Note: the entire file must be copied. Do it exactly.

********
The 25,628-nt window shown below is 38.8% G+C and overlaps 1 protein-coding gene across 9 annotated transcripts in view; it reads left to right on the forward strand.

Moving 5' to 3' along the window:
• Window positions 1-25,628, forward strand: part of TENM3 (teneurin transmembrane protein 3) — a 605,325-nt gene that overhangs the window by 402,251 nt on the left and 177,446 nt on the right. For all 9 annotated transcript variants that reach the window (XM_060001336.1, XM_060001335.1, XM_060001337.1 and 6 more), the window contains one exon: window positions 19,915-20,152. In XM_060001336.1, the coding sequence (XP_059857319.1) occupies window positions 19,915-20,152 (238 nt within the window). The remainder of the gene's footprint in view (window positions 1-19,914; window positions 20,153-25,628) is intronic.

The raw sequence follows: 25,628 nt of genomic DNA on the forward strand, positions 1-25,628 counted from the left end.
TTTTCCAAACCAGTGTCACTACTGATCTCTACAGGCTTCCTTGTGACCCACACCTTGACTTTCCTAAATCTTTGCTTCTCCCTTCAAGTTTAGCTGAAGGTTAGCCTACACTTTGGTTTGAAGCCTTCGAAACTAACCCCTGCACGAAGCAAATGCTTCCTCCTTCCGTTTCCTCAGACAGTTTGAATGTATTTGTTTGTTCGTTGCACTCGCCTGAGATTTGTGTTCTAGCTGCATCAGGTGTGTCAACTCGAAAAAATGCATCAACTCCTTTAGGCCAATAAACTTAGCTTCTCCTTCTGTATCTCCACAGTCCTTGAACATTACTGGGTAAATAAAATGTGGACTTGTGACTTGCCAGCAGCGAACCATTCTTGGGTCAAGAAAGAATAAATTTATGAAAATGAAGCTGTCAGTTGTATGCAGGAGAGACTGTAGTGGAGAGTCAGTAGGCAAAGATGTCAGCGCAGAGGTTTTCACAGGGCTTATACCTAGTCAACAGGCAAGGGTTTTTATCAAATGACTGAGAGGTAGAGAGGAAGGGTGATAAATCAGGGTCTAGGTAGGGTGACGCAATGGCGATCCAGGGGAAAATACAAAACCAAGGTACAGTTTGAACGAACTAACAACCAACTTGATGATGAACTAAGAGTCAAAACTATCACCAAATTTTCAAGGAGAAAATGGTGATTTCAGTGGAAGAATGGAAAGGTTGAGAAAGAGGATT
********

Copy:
The 25,628-nt window shown below is 38.8% G+C and overlaps 1 protein-coding gene across 9 annotated transcripts in view; it reads left to right on the forward strand.

Moving 5' to 3' along the window:
• Window positions 1-25,628, forward strand: part of TENM3 (teneurin transmembrane protein 3) — a 605,325-nt gene that overhangs the window by 402,251 nt on the left and 177,446 nt on the right. For all 9 annotated transcript variants that reach the window (XM_060001336.1, XM_060001335.1, XM_060001337.1 and 6 more), the window contains one exon: window positions 19,915-20,152. In XM_060001336.1, the coding sequence (XP_059857319.1) occupies window positions 19,915-20,152 (238 nt within the window). The remainder of the gene's footprint in view (window positions 1-19,914; window positions 20,153-25,628) is intronic.

The raw sequence follows: 25,628 nt of genomic DNA on the forward strand, positions 1-25,628 counted from the left end.
TTTTCCAAACCAGTGTCACTACTGATCTCTACAGGCTTCCTTGTGACCCACACCTTGACTTTCCTAAATCTTTGCTTCTCCCTTCAAGTTTAGCTGAAGGTTAGCCTACACTTTGGTTTGAAGCCTTCGAAACTAACCCCTGCACGAAGCAAATGCTTCCTCCTTCCGTTTCCTCAGACAGTTTGAATGTATTTGTTTGTTCGTTGCACTCGCCTGAGATTTGTGTTCTAGCTGCATCAGGTGTGTCAACTCGAAAAAATGCATCAACTCCTTTAGGCCAATAAACTTAGCTTCTCCTTCTGTATCTCCACAGTCCTTGAACATTACTGGGTAAATAAAATGTGGACTTGTGACTTGCCAGCAGCGAACCATTCTTGGGTCAAGAAAGAATAAATTTATGAAAATGAAGCTGTCAGTTGTATGCAGGAGAGACTGTAGTGGAGAGTCAGTAGGCAAAGATGTCAGCGCAGAGGTTTTCACAGGGCTTATACCTAGTCAACAGGCAAGGGTTTTTATCAAATGACTGAGAGGTAGAGAGGAAGGGTGATAAATCAGGGTCTAGGTAGGGTGACGCAATGGCGATCCAGGGGAAAATACAAAACCAAGGTACAGTTTGAACGAACTAACAACCAACTTGATGATGAACTAAGAGTCAAAACTATCACCAAATTTTCAAGGAGAAAATGGTGATTTCAGTGGAAGAATGGAAAGGTTGAGAAAGAGGATT